Gendered language in job announcements

Nudging technique: gender impartial approach
Also: Achieve diversity, transform expectations of men, transform expectations of women and inspire girls


There is well-documented evidence that the language of job ads has a significant impact on the type of people who are interested in applying for the job. Job adverts with masculine-coded language (words such as dominant, strong) appear to be less appealing to women. Another example is occupation titles such as fireman (firefighter) or stewardess (flight attendant) that might potentially exclude a group of people applying for a job.

By keeping in mind that language can be gendered, we can try use neutral language in job ads in order to attract a more diverse and talented pool of people. This will potentially lead to more diversity in the workplace too.

Of course, gendered language is not just an issue in advertising. Any gendered language in policies and public documents or announcements creates unconscious bias that favors one gender over another. In languages like Italian, French and German that include gender in words, an effort should be made to indicate both gender endings as options. Make an effort to avoid describing the general population as “he”, and instead use non-gender specific words where possible.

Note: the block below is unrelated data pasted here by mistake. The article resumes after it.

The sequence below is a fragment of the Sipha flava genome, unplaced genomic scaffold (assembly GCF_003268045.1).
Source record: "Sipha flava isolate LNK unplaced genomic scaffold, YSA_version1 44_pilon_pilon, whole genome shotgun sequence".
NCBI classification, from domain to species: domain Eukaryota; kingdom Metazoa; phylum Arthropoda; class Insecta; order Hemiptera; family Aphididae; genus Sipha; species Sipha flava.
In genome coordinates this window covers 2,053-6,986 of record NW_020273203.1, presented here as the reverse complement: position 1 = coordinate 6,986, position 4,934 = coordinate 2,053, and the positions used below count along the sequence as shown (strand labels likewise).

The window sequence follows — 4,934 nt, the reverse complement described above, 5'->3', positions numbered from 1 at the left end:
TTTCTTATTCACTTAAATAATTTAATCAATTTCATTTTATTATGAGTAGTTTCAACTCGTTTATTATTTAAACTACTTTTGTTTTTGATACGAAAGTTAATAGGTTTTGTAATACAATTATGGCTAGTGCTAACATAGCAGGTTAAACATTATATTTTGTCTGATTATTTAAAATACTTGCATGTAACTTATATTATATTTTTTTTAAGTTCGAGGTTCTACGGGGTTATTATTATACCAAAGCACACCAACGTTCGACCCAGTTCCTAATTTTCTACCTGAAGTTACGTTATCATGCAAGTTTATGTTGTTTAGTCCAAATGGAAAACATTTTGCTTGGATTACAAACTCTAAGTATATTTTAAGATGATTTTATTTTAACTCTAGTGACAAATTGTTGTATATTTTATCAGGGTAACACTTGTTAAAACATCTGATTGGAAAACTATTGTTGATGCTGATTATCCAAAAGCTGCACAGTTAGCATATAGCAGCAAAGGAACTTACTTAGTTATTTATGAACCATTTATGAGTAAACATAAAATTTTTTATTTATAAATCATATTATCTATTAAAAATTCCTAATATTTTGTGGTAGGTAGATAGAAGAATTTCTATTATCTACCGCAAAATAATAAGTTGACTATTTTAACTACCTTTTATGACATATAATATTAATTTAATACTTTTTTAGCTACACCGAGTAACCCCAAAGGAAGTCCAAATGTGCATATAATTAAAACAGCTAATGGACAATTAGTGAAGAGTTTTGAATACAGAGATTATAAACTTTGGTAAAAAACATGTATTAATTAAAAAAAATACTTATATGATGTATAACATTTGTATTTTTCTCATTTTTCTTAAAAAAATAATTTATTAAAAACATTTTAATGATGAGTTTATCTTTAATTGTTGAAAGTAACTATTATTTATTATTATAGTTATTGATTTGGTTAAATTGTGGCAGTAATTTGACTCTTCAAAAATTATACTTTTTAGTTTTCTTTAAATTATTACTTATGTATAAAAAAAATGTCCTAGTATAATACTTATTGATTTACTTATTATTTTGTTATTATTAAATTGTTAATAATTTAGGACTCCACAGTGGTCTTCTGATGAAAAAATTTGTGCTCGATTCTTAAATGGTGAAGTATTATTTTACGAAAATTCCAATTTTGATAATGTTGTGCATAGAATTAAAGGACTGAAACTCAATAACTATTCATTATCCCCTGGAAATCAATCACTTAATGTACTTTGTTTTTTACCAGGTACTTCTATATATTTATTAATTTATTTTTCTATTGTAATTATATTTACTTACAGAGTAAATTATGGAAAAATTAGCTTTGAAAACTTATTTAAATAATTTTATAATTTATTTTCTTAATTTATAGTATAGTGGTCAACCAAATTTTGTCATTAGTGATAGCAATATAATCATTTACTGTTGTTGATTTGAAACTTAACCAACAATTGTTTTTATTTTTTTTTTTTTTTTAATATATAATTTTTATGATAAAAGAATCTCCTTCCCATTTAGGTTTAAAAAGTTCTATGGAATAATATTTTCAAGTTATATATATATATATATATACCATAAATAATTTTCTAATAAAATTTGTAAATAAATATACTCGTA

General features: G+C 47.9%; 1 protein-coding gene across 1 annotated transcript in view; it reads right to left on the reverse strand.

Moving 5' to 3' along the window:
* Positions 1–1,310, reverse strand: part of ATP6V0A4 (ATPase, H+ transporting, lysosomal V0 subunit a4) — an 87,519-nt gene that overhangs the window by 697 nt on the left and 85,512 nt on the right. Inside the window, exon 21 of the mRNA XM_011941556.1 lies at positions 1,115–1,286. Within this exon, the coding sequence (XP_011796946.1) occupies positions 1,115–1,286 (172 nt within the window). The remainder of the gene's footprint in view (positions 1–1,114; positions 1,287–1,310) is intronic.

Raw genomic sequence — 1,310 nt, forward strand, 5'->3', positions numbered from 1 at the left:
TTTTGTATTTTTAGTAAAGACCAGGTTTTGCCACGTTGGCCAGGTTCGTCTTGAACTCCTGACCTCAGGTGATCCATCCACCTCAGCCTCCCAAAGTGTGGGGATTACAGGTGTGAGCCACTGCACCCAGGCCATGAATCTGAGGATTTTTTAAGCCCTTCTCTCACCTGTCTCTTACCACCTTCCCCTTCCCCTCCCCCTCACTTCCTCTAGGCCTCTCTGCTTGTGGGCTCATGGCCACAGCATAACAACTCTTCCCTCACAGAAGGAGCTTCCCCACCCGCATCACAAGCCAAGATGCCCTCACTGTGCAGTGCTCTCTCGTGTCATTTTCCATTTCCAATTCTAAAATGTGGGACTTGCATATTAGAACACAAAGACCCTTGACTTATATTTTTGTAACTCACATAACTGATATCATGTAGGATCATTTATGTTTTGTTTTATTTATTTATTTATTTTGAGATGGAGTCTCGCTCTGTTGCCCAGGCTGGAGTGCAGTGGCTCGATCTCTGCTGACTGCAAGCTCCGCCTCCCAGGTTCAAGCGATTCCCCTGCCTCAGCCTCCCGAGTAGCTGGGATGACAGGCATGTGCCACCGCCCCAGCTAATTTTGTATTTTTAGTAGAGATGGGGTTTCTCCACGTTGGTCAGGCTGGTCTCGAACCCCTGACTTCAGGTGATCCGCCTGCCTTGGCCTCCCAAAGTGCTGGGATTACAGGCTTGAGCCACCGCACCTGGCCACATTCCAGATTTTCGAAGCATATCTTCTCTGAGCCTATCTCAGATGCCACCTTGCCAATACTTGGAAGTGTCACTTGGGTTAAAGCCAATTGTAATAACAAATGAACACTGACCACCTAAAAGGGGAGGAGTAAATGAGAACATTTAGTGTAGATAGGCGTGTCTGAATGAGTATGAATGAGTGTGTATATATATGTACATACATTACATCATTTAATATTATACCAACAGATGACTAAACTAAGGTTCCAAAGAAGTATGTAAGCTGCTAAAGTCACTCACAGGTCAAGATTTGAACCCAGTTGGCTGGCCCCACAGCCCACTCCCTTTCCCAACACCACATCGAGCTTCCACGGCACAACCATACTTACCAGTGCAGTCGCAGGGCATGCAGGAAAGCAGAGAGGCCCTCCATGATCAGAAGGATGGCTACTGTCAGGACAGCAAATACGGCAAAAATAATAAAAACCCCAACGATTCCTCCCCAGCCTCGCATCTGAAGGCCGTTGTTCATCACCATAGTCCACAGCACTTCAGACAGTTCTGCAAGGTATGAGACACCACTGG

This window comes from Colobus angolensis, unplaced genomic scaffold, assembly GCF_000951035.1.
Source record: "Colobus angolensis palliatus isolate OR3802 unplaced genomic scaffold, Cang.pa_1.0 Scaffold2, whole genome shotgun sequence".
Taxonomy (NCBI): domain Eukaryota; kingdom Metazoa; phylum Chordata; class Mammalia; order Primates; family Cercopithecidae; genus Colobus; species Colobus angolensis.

Where in the policy cycle can this approach be used?


Potential for change

While the benefits in terms of hiring are clear, this nudge can be easily applied more broadly. For example, it is also relevant for language around educational choices (e.g. how male-dominated STEM subjects are described in school). It is important to evaluate whether the list of masculine/feminine terms is relevant to each culture, as concepts likely vary in their gender associations.


Bohnet, I. (2016). What Works, Gender Equality by Design. Cambridge, Massachusetts: The Belknap Press of Harvard University Press.

Gaucher, D. and Friesen and J. Kay, A.C. (2011) Evidence That Gendered Wording in Job Advertisements Exists and Sustains Gender Inequality link-out. Journal of Personal and Social Psychology 101(1): 109-128.

Matfield Kat (2011) Gender decoder for job ads link-out.

Textio (N.d.) Textio machine learning job ad writing tool link-out.